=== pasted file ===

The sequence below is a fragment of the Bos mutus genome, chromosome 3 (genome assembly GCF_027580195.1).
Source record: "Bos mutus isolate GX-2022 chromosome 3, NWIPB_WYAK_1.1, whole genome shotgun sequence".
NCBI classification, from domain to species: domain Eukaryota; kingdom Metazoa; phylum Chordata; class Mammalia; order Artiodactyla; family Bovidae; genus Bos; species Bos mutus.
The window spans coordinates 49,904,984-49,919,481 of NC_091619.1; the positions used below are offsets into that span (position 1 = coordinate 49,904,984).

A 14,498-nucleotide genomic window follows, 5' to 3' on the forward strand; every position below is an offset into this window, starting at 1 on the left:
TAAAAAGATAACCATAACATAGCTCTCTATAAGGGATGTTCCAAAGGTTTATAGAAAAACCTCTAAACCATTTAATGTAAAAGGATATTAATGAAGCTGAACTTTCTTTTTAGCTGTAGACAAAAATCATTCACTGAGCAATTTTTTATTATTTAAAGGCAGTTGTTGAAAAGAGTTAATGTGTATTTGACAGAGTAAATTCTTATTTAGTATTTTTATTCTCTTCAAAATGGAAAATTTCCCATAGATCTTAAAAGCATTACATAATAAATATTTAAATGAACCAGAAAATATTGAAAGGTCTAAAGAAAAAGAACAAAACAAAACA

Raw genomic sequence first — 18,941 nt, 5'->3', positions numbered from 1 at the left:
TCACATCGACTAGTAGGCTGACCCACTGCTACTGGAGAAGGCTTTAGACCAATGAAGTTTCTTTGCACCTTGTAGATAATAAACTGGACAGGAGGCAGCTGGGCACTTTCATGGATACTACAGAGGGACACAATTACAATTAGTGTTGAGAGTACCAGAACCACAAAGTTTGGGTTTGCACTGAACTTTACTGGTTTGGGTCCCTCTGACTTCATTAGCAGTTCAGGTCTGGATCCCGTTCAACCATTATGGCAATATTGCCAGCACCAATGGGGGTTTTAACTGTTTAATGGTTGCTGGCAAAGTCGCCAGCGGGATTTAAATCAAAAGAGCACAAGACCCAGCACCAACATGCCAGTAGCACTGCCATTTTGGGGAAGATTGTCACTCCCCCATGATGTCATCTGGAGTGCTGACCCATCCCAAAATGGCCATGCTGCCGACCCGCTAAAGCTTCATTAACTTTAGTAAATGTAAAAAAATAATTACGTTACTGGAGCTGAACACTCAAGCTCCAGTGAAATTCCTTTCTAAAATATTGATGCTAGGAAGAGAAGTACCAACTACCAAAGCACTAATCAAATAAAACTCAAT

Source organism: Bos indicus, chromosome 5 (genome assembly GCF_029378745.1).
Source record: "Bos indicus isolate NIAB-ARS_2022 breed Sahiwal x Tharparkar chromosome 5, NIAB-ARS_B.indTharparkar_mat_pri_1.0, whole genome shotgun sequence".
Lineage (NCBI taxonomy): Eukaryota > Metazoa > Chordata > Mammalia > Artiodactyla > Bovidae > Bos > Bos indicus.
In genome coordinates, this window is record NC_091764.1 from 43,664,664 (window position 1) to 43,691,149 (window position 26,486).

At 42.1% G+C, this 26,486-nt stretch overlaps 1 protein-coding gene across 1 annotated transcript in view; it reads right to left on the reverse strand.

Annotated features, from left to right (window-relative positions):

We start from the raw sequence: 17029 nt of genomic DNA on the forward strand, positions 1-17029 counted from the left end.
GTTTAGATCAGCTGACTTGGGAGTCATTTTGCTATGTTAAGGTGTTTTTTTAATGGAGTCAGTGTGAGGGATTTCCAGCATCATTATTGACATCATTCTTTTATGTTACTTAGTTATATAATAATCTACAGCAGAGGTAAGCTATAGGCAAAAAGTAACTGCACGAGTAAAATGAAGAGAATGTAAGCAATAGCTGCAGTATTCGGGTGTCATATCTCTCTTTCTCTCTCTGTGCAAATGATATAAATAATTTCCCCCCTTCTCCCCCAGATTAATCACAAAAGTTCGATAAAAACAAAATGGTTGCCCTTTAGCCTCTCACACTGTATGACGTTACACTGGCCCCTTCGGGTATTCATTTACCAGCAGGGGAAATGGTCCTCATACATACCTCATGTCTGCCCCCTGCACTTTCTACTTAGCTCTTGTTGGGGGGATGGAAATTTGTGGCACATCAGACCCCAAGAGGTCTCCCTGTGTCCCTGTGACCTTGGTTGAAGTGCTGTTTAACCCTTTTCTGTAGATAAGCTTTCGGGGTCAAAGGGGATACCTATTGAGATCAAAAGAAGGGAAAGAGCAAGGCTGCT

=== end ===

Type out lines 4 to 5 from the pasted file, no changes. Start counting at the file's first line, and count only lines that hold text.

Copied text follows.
The window spans coordinates 49,904,984-49,919,481 of NC_091619.1; the positions used below are offsets into that span (position 1 = coordinate 49,904,984).

A 14,498-nucleotide genomic window follows, 5' to 3' on the forward strand; every position below is an offset into this window, starting at 1 on the left: